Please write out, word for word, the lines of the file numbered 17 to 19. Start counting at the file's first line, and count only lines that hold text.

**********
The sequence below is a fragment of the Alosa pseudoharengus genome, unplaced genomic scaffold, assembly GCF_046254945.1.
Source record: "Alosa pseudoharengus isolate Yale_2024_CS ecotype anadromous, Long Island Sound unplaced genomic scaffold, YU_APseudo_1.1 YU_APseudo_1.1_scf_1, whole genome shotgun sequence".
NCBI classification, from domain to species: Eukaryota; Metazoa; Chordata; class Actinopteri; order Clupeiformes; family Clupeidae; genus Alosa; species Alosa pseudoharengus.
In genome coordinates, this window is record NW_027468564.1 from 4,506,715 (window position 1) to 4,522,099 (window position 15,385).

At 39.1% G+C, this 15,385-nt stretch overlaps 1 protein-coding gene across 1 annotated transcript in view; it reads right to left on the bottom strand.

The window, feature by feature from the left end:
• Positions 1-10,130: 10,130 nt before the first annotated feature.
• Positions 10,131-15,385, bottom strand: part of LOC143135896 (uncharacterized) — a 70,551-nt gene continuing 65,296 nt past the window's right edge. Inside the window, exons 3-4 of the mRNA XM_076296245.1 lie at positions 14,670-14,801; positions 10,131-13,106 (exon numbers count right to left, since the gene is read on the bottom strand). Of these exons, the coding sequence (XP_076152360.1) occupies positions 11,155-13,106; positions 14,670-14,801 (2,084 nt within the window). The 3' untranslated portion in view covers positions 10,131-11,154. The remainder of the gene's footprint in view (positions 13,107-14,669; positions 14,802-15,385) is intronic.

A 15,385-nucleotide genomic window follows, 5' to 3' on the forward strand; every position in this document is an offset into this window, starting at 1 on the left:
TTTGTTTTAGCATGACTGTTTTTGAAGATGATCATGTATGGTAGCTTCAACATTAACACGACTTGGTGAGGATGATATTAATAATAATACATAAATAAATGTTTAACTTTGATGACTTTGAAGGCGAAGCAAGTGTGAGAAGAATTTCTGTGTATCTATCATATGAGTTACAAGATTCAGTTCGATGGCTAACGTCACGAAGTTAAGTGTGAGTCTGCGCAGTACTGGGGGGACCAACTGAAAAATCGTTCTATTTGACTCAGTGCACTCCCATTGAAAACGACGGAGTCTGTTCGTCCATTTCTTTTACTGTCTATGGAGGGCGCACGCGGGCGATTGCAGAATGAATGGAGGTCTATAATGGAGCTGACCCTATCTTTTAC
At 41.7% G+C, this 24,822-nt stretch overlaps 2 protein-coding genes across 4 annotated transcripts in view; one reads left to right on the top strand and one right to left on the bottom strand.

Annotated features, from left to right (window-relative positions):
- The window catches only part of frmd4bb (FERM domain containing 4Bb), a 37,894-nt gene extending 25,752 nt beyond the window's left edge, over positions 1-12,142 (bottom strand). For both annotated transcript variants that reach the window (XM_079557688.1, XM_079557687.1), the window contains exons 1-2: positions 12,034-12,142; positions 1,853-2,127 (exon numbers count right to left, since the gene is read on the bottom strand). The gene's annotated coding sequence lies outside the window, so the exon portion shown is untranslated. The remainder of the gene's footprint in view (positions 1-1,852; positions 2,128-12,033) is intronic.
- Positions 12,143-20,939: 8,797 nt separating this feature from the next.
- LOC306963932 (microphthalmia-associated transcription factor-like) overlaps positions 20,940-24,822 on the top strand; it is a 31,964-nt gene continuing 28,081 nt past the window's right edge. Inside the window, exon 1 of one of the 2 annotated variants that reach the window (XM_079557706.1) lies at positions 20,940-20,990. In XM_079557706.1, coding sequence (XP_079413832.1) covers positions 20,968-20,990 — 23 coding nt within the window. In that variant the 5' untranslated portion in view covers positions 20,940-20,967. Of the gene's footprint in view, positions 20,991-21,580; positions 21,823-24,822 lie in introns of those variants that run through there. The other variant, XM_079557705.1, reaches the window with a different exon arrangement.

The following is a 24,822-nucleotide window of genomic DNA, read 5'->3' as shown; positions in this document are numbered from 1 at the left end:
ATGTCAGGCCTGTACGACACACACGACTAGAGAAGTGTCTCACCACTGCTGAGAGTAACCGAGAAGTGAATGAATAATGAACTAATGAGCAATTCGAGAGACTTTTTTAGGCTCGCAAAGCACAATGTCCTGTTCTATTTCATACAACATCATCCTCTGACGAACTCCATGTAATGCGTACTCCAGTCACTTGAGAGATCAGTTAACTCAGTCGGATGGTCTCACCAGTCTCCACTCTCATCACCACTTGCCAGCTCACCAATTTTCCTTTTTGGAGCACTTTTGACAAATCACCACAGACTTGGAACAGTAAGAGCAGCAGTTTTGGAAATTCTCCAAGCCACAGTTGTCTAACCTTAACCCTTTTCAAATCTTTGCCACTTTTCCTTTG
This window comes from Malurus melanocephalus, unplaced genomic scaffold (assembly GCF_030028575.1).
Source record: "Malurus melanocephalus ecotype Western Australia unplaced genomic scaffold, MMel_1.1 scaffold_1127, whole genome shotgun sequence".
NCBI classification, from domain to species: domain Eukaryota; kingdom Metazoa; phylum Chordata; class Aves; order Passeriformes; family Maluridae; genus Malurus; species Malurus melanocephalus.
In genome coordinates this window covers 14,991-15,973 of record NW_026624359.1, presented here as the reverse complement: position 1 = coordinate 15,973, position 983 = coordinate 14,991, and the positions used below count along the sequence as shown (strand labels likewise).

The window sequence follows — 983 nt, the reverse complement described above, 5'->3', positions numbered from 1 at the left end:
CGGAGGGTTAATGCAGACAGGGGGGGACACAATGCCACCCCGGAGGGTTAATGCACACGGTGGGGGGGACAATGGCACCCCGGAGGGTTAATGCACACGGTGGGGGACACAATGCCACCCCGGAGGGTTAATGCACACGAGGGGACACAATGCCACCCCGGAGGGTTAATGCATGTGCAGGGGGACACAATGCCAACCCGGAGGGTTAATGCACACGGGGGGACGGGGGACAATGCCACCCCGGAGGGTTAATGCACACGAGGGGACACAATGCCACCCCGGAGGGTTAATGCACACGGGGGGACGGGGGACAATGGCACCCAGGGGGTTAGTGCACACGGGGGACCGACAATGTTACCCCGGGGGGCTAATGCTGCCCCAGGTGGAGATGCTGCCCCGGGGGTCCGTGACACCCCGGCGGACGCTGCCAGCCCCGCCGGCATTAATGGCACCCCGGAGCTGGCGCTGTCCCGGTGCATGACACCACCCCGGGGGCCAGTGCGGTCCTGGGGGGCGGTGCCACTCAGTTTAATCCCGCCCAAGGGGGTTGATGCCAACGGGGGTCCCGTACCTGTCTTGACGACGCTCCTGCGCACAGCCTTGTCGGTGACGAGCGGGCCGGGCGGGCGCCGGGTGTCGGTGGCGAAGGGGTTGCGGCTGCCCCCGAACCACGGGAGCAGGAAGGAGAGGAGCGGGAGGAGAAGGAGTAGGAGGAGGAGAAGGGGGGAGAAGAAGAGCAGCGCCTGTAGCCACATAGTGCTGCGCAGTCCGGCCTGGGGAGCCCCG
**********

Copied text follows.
ATGTCAGGCCTGTACGACACACACGACTAGAGAAGTGTCTCACCACTGCTGAGAGTAACCGAGAAGTGAATGAATAATGAACTAATGAGCAATTCGAGAGACTTTTTTAGGCTCGCAAAGCACAATGTCCTGTTCTATTTCATACAACATCATCCTCTGACGAACTCCATGTAATGCGTACTCCAGTCACTTGAGAGATCAGTTAACTCAGTCGGATGGTCTCACCAGTCTCCACTCTCATCACCACTTGCCAGCTCACCAATTTTCCTTTTTGGAGCACTTTTGACAAATCACCACAGACTTGGAACAGTAAGAGCAGCAGTTTTGGAAATTCTCCAAGCCACAGTTGTCTAACCTTAACCCTTTTCAAATCTTTGCCACTTTTCCTTTG
This window comes from Malurus melanocephalus, unplaced genomic scaffold (assembly GCF_030028575.1).
Source record: "Malurus melanocephalus ecotype Western Australia unplaced genomic scaffold, MMel_1.1 scaffold_1127, whole genome shotgun sequence".